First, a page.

Adding a Secondary Axis to a SSRS Chart

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Adding a Secondary Axis to a SSRS Chart

Like This Blog 8 Peter Avila
Added by July 15, 2013

What happens when you use the same scale to compare values that are actually in different scales?

Have a look at this chart that was generated using Reporting Services and notice that you can barely see the gold columns for the Average Sales values.

001-Adding-a-Secondary-Axis-to-a-SQL-Reporting-Services-Chart

The data (see the table next to the chart) tells us that a scale ranging from 0 to 625,000 is needed to plot the Total Sales, while a scale ranging from 0 to only 10,000 would do for the Average Sales. Though Average Sales and Total Sales are on different scales, the chart plots them on one axis, leading to the tiny columns for Average Sales.

Learning Point: When a series in a chart is not measured on the same scale used for the other series in the chart, a secondary axis can make the chart easier to read.

Let’s put in a secondary axis for the Average Sales.

  1. In the report designer, right-click the data series on the graph (in our case, that will be the gold column in our column chart) and select Series Properties…
    002-series-properties-Adding-Secondary-Axis-to-a-SQL-Reporting-Services-Chart
  2. Select Axes and Chart Area, then Secondary for either vertical or horizontal axes as needed (in our case, we will select Secondary under Vertical axis), and then click OK when done.
    003-axes-chart-area-Adding-a-Secondary-Axis-to-a-SQL-Reporting-Services-Chart
  3. Now when we preview the report, it’s a lot easier to see the Average Sales.
    004-new-secondary-axis-SQL-Reporting-Services-Chart
    Even though this gives us a clearer picture of the variations in the Average Sales, it’s a bit odd to see the gold columns side-by-side with the blue columns; it still looks a lot like they are on the same scale.Learning Point: When comparing series on different scales, using a different graphic representation for each series makes the chart clearer.
    Let’s change the gold column to a line.
  4. In the report designer, right-click the data series on the graph (in our case, that will be the gold column in our column chart) and select Change Chart Type…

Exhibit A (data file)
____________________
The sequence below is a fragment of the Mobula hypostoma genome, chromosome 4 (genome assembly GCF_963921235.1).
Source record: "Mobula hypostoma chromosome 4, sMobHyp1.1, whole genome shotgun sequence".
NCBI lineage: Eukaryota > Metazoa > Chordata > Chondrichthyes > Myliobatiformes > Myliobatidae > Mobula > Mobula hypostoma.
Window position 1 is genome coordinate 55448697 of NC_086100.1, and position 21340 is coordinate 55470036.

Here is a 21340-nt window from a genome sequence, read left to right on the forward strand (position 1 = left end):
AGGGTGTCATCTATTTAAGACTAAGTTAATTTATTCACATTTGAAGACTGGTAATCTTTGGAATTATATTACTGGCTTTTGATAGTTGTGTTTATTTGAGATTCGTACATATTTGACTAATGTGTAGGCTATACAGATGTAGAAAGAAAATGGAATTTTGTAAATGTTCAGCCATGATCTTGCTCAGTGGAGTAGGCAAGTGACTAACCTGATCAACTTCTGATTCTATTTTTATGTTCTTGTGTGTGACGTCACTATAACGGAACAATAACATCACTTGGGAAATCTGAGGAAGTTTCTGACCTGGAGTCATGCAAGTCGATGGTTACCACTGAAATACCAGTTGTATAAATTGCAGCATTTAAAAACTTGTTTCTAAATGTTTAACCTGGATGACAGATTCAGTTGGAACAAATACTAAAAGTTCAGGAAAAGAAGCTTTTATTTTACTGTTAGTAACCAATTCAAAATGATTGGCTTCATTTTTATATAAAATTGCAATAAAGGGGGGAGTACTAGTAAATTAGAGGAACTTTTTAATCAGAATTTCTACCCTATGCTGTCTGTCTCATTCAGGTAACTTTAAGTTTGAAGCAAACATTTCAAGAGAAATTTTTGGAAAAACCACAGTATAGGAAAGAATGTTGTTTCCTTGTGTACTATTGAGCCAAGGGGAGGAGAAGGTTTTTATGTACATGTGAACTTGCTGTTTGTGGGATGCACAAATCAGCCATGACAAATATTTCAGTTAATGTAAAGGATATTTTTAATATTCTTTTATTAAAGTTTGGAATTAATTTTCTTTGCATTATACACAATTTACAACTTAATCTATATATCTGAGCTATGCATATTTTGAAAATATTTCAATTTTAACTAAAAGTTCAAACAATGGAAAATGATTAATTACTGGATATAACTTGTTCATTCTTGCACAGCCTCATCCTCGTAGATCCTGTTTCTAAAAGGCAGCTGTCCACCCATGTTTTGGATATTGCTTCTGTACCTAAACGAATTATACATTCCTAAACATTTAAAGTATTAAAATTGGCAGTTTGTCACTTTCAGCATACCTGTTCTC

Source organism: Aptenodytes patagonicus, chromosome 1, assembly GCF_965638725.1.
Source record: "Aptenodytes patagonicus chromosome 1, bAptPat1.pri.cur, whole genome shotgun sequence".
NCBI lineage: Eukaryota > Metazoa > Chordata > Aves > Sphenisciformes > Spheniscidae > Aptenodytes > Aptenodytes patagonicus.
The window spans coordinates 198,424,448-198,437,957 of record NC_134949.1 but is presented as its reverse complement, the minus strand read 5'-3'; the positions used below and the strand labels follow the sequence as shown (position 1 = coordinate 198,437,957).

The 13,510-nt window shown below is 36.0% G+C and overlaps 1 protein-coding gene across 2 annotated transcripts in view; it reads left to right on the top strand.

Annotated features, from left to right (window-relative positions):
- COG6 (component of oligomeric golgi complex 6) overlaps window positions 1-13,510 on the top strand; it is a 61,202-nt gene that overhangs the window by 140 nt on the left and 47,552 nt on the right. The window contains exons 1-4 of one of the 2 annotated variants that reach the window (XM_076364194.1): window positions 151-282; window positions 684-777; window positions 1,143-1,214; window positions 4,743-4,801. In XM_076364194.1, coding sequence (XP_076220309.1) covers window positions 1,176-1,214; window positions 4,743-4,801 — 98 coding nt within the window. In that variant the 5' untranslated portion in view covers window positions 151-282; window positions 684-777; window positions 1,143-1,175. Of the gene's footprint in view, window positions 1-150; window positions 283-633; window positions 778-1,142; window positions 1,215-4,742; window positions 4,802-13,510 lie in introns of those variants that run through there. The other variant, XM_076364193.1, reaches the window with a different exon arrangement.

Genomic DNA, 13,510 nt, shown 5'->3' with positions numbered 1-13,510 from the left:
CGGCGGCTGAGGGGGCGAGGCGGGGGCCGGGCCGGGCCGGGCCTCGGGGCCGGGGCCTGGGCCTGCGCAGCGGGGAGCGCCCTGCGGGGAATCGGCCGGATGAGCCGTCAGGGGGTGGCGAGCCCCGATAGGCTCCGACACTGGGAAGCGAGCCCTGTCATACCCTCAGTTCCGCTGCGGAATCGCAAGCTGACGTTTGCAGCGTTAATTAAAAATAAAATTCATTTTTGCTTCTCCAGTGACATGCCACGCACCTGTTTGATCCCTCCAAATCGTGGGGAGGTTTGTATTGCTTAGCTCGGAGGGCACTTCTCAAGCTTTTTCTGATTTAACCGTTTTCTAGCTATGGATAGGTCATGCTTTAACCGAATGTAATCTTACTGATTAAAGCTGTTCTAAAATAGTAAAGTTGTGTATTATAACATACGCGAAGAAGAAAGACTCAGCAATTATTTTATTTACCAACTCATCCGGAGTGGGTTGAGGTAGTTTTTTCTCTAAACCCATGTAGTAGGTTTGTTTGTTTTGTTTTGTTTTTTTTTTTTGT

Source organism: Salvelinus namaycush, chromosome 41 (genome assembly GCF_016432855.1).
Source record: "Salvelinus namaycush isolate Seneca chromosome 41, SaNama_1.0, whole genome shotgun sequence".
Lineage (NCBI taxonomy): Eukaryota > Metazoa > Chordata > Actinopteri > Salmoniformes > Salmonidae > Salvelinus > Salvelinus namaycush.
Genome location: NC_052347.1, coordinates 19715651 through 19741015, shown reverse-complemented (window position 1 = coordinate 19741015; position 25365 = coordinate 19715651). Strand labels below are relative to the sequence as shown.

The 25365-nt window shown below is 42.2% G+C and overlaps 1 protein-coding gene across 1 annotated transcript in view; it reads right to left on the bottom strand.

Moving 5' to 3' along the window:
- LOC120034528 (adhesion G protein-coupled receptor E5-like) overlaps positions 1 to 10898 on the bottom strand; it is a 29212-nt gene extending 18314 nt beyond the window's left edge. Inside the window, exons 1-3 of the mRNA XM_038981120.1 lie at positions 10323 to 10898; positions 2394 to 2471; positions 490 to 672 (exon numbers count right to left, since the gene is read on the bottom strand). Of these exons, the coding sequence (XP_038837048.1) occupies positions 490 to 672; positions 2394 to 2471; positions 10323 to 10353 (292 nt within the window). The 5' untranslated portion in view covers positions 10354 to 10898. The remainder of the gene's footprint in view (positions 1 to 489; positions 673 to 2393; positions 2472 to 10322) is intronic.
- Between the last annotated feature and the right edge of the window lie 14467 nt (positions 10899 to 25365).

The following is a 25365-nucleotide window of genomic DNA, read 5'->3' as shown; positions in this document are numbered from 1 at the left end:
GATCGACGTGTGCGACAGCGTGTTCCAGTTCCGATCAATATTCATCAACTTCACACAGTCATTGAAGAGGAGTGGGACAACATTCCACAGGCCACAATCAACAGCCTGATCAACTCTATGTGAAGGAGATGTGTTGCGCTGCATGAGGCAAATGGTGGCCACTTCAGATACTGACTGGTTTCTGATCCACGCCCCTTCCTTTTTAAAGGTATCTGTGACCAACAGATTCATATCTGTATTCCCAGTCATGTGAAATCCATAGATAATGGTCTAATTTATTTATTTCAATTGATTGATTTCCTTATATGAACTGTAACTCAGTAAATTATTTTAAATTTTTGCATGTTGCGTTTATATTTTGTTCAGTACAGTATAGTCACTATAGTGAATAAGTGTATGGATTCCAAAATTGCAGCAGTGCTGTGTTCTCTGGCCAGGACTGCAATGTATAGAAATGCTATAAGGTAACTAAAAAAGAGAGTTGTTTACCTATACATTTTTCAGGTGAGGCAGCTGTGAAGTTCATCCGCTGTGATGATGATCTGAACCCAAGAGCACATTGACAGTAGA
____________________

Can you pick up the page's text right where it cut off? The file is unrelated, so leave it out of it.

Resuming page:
005-change-chart-type-Adding-a-Secondary-Axis-to-a-SQL-Reporting-Services-Chart
  5. Select a new chart type for the series and then click OK when done; in our case, we’ll select the first line chart type.
    006-select-chart-Adding-a-Secondary-Axis-to-a-SQL-Reporting-Services-Chart
  6. The chart looks much better now. It still shows us what the Average Sales does through the different Quarters together with what the Total Sales does, but with the different chart types, they don’t look so tied together anymore. It’s easier to see that they are on different scales.
    007-new-chart-Adding-a-Secondary-Axis-to-a-SQL-Reporting-Services-Chart
    …and we can even make the gold line a bit thicker.
  7. In the report designer, right-click the line and select Series Properties…
    008-series-properties-Adding-a-Secondary-Axis-to-a-SQL-Reporting-Services-Chart
  8. Select Border, then change the line width as desired, and then click OK when done; in our case, we’ll change the line width to 2.5.
    009-series-properties-boarder-Adding-a-Secondary-Axis-to-a-SQL-Reporting-Services-Chart
  9. Much better!
    010-new-chart-Adding-a-Secondary-Axis-to-a-SQL-Reporting-Services-Chart

 

 

Enjoy!
Peter Avila
SQL Server Instructor – Interface Technical Training
Phoenix, AZ

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